10. Thanks to all! Deuxey, the shafts on the pins were temporary to allow spinning of the heads for shaping. The pins now have very long shafts that will be cut to length later on Keith,making shackles is easy and actually fun! You will find very useful the thin grinding discs that Proxon sells to cut and shape the brass. Mark, I have drawn up the rigging (most of it anyway) except for the sheets for the jib and staysails-no idea how these will be. There is always the chance I ll need more than I have. I was not aware it is called "becket", learned a new word! Regards Vaddoc
  11. Many thanks to all for your likes and comments. Like many we are not allowed to leave the house so plenty of time to work on the boat! I ve made lots of blocks, many more than these in the picture. I hope they will be enough, making blocks is very complex and time consuming and I would not want to go back to it. I also made two hearts for tensioning the stay sail. I had to make them 4 times before I was finally happy. I then made some belaying pins. I do not want to buy wood at this time so I used whatever I had. I found a 3 mm dowel in my stash, I think it is Birch and used also toothpicks. It was a bit tricky to drill and then shape it but I used a wooden peg which worked very well. I then made the reefing comb, again fully functional with brass sheaves. I then finished and install the spreaders and then attached the 3 pairs of shrouds with shackles I then polished all my shackles. I think they will not be enough but making more is easy and relatively fast. In the end I used CA glue to secure the pin Now, to attach the shrouds and define their length, the mast needs to be up and somehow secure in place. I used scrap wood to secure it in place. I then made some templates from scrap plywood to hold the eyes in a fixed position The (dreadful) figure is 1.75 cm in height. It looks a bit out of scale, I think I ll need to recheck things. On the other hand the Deben is about 7 m long so it is not a big boat. There will be pin rails on the shrouds and I roughly checked the height the need to be placed at for a comfortable reach I will use black shrink tube as Michael suggested earlier in the log, I think it is a very elegant solution. I also got some fishing crimps which I cut to size and should give a very tidy result. However I need a heat gun which I ordered. So waiting for the gun to arrive, I started work on the rails. These proved very fiddly. I need 8 and after I had spent hours making them, I managed to ruin them all by carelessly drilling at random places for the second rope to go through and not parallel to the first rope I realised my mistake after I had marked or drilled all 8 pieces and run out of brass rod. Next day however, I thought of just soldering a piece over and re-drilling. There will be more pieces soldered to the base so I think in the end it will look fine This was good progress and I think I should be able to do a bit more work this week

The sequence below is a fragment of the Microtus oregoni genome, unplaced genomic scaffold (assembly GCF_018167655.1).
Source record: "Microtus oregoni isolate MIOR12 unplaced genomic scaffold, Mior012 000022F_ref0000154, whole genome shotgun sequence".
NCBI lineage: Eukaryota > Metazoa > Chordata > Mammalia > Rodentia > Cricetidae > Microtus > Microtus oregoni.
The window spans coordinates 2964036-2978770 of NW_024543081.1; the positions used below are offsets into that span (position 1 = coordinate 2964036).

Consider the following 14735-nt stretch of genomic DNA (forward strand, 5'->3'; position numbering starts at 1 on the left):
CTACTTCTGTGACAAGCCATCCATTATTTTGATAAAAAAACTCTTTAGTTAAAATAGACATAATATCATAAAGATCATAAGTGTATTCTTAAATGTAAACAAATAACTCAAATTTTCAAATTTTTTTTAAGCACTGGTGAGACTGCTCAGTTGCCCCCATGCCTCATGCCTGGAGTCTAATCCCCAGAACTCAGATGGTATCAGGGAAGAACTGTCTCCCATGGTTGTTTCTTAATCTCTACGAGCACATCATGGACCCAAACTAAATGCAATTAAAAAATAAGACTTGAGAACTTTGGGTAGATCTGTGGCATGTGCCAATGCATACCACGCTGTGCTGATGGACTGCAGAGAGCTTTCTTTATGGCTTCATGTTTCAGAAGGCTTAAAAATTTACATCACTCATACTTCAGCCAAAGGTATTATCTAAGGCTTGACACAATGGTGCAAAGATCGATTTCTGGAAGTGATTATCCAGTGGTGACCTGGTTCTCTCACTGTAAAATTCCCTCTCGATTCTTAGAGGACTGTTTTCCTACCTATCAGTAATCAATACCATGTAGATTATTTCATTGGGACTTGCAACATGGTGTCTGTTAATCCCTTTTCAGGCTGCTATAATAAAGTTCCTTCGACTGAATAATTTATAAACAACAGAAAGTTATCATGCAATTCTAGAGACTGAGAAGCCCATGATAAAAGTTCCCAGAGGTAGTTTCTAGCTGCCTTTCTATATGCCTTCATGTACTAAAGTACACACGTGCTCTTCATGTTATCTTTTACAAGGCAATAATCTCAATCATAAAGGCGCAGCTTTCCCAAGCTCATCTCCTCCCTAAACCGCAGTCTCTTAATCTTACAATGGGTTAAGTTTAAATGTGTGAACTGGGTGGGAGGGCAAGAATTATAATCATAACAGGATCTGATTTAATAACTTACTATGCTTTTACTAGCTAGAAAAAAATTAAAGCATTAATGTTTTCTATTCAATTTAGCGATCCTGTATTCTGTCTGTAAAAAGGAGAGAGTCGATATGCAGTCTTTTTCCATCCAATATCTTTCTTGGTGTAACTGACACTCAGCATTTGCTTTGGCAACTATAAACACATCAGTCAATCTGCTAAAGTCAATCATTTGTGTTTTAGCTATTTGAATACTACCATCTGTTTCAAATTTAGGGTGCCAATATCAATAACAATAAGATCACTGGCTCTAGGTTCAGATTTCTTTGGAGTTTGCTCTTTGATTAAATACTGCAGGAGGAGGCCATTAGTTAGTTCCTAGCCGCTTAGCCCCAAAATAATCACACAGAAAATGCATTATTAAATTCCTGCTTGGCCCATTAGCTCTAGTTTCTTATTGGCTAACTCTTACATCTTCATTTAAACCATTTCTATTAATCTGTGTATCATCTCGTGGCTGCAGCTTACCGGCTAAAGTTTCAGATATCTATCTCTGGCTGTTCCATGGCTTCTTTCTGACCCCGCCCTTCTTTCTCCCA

12. I ve done this in the past Mark and it can be excellent entertainment, especially in these times of self isolation!
  13. Now these are great news, my very best wishes to you Dan! Vaddoc
  14. Just spoke with a friend of mine in London, 47 y old, recovering from viral infection. Absolutely no doubt this was coronovirus. He is very fit and healthy. Started off with mild symptoms, got worse within a few days, chest pain, throat pain, intense dry cough, sleeping most of the day, fever. Now after two weeks is better, but still has a lot of cough. Mid way he called an ambulance as he could not breath, took 3 hours to come. By that time he was better. Crew told him that people do not get tested. Was not seen by any other health care professional. Many of his friends in London have/had pretty much similar symptoms, none was tested. I now see why mortality in the elderly is so high, this is a nasty bug. I almost envy him, he is now home free in regards to this.